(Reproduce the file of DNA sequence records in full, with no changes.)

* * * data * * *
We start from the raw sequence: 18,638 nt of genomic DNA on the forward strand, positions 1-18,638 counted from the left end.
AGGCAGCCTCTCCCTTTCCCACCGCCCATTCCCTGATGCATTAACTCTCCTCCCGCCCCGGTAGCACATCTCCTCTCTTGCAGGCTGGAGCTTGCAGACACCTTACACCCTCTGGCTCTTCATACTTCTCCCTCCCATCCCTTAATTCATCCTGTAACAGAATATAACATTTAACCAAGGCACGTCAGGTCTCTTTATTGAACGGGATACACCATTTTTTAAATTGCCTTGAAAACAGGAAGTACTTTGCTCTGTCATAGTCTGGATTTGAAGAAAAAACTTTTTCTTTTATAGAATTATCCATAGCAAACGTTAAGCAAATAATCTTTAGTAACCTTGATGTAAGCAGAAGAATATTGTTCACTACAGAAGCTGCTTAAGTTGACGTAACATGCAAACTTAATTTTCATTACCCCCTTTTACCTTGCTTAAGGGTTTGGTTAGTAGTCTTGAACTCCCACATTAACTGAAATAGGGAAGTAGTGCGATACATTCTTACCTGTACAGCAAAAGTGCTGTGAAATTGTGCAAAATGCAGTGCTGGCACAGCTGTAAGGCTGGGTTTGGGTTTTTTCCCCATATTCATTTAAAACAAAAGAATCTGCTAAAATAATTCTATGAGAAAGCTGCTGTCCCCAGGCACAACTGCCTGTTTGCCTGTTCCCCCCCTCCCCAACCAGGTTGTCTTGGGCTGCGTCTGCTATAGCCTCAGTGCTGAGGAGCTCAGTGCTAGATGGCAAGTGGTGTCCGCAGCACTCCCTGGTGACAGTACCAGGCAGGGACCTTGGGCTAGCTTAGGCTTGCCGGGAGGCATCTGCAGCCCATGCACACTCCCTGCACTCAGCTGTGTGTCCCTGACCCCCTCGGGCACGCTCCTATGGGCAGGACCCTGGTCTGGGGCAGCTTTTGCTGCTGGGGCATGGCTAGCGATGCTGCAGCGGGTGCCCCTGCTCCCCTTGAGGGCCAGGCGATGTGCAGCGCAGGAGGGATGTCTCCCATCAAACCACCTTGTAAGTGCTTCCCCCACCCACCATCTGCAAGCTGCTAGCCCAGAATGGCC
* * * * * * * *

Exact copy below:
We start from the raw sequence: 18,638 nt of genomic DNA on the forward strand, positions 1-18,638 counted from the left end.
AGGCAGCCTCTCCCTTTCCCACCGCCCATTCCCTGATGCATTAACTCTCCTCCCGCCCCGGTAGCACATCTCCTCTCTTGCAGGCTGGAGCTTGCAGACACCTTACACCCTCTGGCTCTTCATACTTCTCCCTCCCATCCCTTAATTCATCCTGTAACAGAATATAACATTTAACCAAGGCACGTCAGGTCTCTTTATTGAACGGGATACACCATTTTTTAAATTGCCTTGAAAACAGGAAGTACTTTGCTCTGTCATAGTCTGGATTTGAAGAAAAAACTTTTTCTTTTATAGAATTATCCATAGCAAACGTTAAGCAAATAATCTTTAGTAACCTTGATGTAAGCAGAAGAATATTGTTCACTACAGAAGCTGCTTAAGTTGACGTAACATGCAAACTTAATTTTCATTACCCCCTTTTACCTTGCTTAAGGGTTTGGTTAGTAGTCTTGAACTCCCACATTAACTGAAATAGGGAAGTAGTGCGATACATTCTTACCTGTACAGCAAAAGTGCTGTGAAATTGTGCAAAATGCAGTGCTGGCACAGCTGTAAGGCTGGGTTTGGGTTTTTTCCCCATATTCATTTAAAACAAAAGAATCTGCTAAAATAATTCTATGAGAAAGCTGCTGTCCCCAGGCACAACTGCCTGTTTGCCTGTTCCCCCCCTCCCCAACCAGGTTGTCTTGGGCTGCGTCTGCTATAGCCTCAGTGCTGAGGAGCTCAGTGCTAGATGGCAAGTGGTGTCCGCAGCACTCCCTGGTGACAGTACCAGGCAGGGACCTTGGGCTAGCTTAGGCTTGCCGGGAGGCATCTGCAGCCCATGCACACTCCCTGCACTCAGCTGTGTGTCCCTGACCCCCTCGGGCACGCTCCTATGGGCAGGACCCTGGTCTGGGGCAGCTTTTGCTGCTGGGGCATGGCTAGCGATGCTGCAGCGGGTGCCCCTGCTCCCCTTGAGGGCCAGGCGATGTGCAGCGCAGGAGGGATGTCTCCCATCAAACCACCTTGTAAGTGCTTCCCCCACCCACCATCTGCAAGCTGCTAGCCCAGAATGGCC